‘On the banks of the sacred river Ganga, stands Manikarnika the largest crematorium in India, and the place where these ‘untouchable’ boys spend their lives. Sharp cuts of the engulfing flames, the unmoving feet of the corpses grab the viewer, propelling him into this nightmarish world, the reality these children live in.
‘The innocence of the children, despite their having grown up before their time, drives the narrative. “Because I have sinned, I will neither go to heaven nor to hell,” says a ragged little boy, blisters and heat boils on every inch of his skin.
The camera work is clever, zooming into the faces of the children when they speak, searching for the fear of death that should lurk in the eyes and reflect in the faces of children so young, but all it finds is pretended indifference. This indifferent facade seems to manifest the children’s ideology towards other harrowing factors of life as well. Their tobacco-stained teeth and their proud claims of eating 20-25 packets of gutka a day, might shock the cultured viewer. However, the sentences that follow really make one go numb. In rough English it would mean something like, ‘Everybody is going to die, so live fully!’ and ‘I’m so small, I’m earning, so why can’t I smoke?’ Relying on the voices of the children rather than on any commentary, the film manages to honestly explore the subconscious scarring as much as the physical scars of the holy fire. The children hold up their blistered hands in front of the camera, talking about the hazards of their profession but somehow having gotten over the mental gore of the situation.
There’s another indifference that seems to surface. The children seem to feel separated from society, being shunned by the community whose dead they cremate. The shots of the children are limited to their activities near the pyres except for a few shots of festival celebrations. But this leaves the viewer’s mind full of questions. The children talk about sending the money they earn home, but where is home? The director seems to forget to explore the cause of their hardship, perhaps too caught up in portraying their life on the burning ghats.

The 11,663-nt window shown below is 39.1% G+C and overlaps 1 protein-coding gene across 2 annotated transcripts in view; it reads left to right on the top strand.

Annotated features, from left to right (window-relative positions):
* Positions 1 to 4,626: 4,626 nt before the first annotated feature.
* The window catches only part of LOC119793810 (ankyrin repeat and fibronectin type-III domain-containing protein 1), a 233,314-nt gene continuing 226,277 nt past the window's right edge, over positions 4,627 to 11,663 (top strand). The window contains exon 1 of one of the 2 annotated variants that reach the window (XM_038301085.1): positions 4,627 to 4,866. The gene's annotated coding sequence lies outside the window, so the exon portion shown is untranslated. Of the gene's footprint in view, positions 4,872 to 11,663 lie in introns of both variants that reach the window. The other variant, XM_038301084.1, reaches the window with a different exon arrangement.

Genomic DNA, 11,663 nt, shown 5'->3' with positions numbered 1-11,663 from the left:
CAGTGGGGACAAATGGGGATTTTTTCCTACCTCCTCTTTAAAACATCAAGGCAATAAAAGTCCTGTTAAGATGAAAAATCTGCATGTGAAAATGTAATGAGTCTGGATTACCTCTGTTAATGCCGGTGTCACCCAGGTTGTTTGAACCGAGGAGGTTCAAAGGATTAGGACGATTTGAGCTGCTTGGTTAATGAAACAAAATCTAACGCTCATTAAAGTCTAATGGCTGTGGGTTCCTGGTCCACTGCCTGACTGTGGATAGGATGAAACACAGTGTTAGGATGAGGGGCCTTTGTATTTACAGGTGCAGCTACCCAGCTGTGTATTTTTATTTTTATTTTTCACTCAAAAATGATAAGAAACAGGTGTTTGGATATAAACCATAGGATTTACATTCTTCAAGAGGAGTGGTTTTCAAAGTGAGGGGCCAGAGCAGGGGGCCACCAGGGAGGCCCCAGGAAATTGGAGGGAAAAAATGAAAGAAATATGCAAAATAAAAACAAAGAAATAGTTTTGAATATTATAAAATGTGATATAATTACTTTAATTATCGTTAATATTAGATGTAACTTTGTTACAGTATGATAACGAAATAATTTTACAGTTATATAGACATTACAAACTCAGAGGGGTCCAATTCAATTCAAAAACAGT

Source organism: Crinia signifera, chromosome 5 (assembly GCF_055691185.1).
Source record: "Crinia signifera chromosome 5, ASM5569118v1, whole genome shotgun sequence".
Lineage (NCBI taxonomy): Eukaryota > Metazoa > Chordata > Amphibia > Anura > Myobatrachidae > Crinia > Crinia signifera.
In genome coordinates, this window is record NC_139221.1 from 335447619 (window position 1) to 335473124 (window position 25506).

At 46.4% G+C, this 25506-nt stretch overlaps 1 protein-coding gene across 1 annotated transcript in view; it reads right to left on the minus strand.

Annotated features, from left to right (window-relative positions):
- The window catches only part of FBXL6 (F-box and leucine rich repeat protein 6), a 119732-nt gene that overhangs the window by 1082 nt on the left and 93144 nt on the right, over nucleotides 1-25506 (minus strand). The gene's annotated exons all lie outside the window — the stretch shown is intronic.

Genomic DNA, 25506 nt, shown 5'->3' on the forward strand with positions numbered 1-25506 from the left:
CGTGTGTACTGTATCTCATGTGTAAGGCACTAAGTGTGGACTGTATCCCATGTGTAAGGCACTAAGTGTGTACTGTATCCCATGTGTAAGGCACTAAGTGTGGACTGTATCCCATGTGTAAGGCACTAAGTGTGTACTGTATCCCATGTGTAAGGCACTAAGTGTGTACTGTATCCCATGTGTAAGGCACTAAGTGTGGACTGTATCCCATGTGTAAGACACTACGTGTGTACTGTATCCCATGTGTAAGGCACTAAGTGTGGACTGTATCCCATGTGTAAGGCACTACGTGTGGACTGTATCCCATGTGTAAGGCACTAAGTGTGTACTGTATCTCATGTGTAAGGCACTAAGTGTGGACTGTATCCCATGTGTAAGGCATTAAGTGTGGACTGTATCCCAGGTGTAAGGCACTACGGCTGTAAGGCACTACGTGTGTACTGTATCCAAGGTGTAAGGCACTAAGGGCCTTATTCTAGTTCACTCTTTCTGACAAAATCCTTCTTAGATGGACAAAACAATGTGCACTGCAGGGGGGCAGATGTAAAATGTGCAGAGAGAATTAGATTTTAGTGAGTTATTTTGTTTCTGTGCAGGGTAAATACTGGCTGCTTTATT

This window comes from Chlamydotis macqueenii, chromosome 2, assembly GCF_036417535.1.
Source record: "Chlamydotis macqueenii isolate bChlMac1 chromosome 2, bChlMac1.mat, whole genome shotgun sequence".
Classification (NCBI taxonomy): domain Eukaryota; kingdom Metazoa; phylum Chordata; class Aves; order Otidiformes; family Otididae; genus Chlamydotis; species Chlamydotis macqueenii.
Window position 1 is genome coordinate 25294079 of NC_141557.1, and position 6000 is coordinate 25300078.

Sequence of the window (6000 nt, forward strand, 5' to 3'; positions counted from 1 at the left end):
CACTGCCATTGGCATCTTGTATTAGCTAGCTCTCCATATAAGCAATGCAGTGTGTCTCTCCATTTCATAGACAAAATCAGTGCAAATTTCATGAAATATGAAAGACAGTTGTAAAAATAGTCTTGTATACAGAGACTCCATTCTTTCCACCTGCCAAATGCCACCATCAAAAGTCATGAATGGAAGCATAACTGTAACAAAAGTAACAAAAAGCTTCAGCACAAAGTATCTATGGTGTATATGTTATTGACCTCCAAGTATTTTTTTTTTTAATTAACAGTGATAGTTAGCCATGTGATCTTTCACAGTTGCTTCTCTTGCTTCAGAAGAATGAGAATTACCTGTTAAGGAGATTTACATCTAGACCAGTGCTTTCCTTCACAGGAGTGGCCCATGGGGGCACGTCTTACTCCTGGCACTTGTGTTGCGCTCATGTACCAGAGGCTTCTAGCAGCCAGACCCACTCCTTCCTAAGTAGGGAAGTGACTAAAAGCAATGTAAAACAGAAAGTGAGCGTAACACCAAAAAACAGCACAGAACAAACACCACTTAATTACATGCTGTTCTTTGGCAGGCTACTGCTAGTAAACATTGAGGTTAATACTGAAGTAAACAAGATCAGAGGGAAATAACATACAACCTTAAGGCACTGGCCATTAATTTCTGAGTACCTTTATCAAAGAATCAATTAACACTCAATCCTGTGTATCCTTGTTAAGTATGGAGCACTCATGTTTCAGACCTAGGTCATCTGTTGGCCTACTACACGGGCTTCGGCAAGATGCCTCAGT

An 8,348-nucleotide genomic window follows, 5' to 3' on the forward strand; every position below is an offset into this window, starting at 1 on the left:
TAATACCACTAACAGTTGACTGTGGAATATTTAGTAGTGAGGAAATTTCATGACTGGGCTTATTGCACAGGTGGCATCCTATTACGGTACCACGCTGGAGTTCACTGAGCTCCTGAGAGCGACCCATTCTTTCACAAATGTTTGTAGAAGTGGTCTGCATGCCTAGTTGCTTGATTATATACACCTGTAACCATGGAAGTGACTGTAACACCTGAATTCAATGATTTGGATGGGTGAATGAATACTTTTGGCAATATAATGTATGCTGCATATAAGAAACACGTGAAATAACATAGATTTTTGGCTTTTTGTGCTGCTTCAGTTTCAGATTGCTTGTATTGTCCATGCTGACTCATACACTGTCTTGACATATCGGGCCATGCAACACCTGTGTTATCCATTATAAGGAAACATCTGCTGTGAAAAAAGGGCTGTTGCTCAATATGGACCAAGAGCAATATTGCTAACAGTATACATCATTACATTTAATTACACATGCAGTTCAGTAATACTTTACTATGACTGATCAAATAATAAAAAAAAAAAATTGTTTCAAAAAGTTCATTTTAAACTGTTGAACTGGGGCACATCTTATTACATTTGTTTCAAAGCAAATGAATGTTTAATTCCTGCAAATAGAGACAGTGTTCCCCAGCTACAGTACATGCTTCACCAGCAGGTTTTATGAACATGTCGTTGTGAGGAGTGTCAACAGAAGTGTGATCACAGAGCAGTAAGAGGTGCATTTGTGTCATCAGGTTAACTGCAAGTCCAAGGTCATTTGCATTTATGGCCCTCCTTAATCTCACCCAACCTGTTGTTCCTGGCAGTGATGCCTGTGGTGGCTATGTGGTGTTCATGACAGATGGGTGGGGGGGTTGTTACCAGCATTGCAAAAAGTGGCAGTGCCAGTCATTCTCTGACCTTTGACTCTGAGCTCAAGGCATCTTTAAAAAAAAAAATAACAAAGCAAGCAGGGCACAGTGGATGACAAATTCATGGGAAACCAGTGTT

The filmmaker delicately peels back the layers and exposes the fear and suppressed desires of the children. They talk, wary of being asked and being shown concern, about love and future careers, the filmi lifestyle that they long for, that they wish they were born into -- they are like other children, grappling with the drama of being teenagers. For a split-second, you smile, sharing their joy and anticipation at having encountered an emotion which is quite unlike that of death. But just as soon as a glimmer of hope appears, the rude voice of customers jolts them back to reality.
The picture gets bloody and nastier, almost till the point where you can feel the raw taste of bile and vomit in your mouth, churning besides screams that die on your lips. You can’t escape the horror and the darkness that seems to grab you and drag you towards theirs. Education that is every child’s fundamental right, is a myth for these children. ‘Sirji, Prime Minister ka naam to nahi pata hai’ As a privileged educated viewer, the film pinches you twice, making you twist uncomfortably. But the camera pursues relentlessly, asking further and further, the children acknowledging their illiteracy but also making cynical jibes about how useless education is.
Snippets of childhood burst through the narrative, but they appear in a twisted way. The children play games…but games of performing fake rites for the abandoned bodies. And just when you want to pull the plug, the movie finishes. The one and half year experience of shooting on the pyre made the film maker start an NGO called ‘Bhaghirathi’ for the children. The NGO hopes to provide 300 children of the Banaras Ghats education, including the eight boys in the movie. So, the viewer breathes a sigh of relief. Yet, the aftertaste might result in at least a few of them questioning the problem and hopefully working to address it. Children of the pyre, directed by Rajesh Jala, 74 minutes. -- Esha Vaish is a student at SIMC-UG and an intern at Open Space.